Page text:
Following a query in 2018 by the University of Johannesburg’s (UJ) alumni office to establish in which industries or companies UJ alumni were predominantly employed, information was gathered by members of the department of Graphic Design and data accumulated on a large number of alumni from the Department of Graphic Design.
It became apparent that, while many alumni do indeed manage their own design firms, act as successful freelancers or are employed as designers at various agencies in accordance with their field of study, a growing number have migrated to user experience (UX), Interaction and user interface (UI) design. This shift illustrates the need for graphic design curricula to remain relevant and keep track of new developments pertaining to the so-called fourth industrial revolution or Richard Buchanan’s fourth order of design (Buchanan 2015, p.11).
In consultation with UJ’s Department of Multimedia, a focused user interface course for second-year students in Graphic Design was therefore developed and tested during February and March 2019. Its main purpose was to enable students to apply their knowledge of UI design to the solving of design problems and to use various design methods, processes and techniques to create professional UI designs while promoting a better understanding of designing functional human-centred systems.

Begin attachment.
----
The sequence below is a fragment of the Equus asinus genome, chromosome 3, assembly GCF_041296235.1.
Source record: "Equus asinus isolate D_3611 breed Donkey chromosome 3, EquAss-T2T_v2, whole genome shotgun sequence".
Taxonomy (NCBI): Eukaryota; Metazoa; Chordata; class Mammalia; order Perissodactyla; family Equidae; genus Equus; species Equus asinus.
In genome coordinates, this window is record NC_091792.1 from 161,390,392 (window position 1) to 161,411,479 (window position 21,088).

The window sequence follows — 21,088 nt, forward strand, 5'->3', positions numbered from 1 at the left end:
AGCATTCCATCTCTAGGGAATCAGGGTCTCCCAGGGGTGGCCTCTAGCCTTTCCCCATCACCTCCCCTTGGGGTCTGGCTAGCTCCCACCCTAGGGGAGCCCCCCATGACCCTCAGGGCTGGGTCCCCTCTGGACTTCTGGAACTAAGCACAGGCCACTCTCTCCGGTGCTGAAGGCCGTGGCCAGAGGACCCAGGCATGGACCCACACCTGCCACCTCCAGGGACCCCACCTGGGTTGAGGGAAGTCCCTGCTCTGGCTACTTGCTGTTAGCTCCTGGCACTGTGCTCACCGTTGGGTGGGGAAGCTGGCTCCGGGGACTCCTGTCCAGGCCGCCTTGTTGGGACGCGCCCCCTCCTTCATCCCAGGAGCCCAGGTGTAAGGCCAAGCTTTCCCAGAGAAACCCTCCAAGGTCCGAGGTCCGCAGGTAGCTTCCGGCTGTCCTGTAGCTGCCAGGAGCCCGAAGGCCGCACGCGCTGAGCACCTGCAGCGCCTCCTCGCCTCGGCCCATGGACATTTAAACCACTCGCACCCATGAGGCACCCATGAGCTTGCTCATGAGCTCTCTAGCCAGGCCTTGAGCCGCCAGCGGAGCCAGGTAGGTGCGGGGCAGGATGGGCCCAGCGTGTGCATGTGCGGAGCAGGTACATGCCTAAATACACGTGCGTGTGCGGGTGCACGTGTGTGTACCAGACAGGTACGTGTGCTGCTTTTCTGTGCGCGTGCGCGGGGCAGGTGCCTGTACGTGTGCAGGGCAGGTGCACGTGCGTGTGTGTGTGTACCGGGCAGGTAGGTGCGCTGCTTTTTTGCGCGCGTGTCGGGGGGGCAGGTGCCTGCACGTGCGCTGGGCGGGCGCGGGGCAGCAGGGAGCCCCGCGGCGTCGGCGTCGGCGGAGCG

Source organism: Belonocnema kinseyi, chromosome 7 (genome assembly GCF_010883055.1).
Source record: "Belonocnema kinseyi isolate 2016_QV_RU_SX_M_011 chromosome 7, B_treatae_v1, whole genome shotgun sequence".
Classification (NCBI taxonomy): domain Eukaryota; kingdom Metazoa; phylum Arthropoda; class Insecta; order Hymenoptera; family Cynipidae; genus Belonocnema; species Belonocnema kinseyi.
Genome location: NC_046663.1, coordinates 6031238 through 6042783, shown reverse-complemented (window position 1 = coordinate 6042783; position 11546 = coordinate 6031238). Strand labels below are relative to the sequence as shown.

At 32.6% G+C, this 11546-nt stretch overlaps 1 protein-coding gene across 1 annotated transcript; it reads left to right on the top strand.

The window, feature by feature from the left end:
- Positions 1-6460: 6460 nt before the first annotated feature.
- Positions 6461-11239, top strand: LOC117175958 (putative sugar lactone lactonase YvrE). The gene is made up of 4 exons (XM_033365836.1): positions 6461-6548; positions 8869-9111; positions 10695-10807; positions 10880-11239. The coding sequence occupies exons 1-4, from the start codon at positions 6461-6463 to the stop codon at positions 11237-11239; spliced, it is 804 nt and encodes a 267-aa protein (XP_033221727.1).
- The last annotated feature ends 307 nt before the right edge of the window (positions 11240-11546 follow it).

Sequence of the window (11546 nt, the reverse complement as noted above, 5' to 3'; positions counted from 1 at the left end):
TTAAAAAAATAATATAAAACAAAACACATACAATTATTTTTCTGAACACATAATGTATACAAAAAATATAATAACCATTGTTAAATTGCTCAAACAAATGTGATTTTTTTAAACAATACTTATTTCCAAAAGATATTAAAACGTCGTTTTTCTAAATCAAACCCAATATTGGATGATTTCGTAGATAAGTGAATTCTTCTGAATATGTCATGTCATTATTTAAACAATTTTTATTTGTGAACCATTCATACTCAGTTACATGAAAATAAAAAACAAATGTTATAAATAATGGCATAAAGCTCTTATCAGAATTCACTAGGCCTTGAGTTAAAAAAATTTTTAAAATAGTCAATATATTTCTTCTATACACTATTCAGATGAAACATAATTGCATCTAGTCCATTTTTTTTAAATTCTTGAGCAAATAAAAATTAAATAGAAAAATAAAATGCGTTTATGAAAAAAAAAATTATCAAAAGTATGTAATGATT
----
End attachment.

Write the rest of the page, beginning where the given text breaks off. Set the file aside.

The project was reviewed internally via anonymous student questionnaires and externally by various alumni working in the field of Interaction Design. This paper reports on the findings of the reviews and suggest ways to improve Graphic Design education to remain relevant in a changing creative industry. The paper introduces the project, clarifies key concepts, theoretically grounds the subject matter and provides student and industry feedback with regard to the project.
This project has opened the door to a closer relationship between industry and UJ Graphic Design, stimulating continued research and insight in real-world inspired practical projects. The process was highly rewarding, especially in developing a model of practice and, in the process, updating a module to improve the UJ curriculum. The new skills required of graduates are indeed “setting the base for a different kind of designer, not primarily concerned with the process of form-giving, but with the understanding of complex systems” (Ferrari 2017, p. 4).
Keywords: user experience design, user interface design, creative industry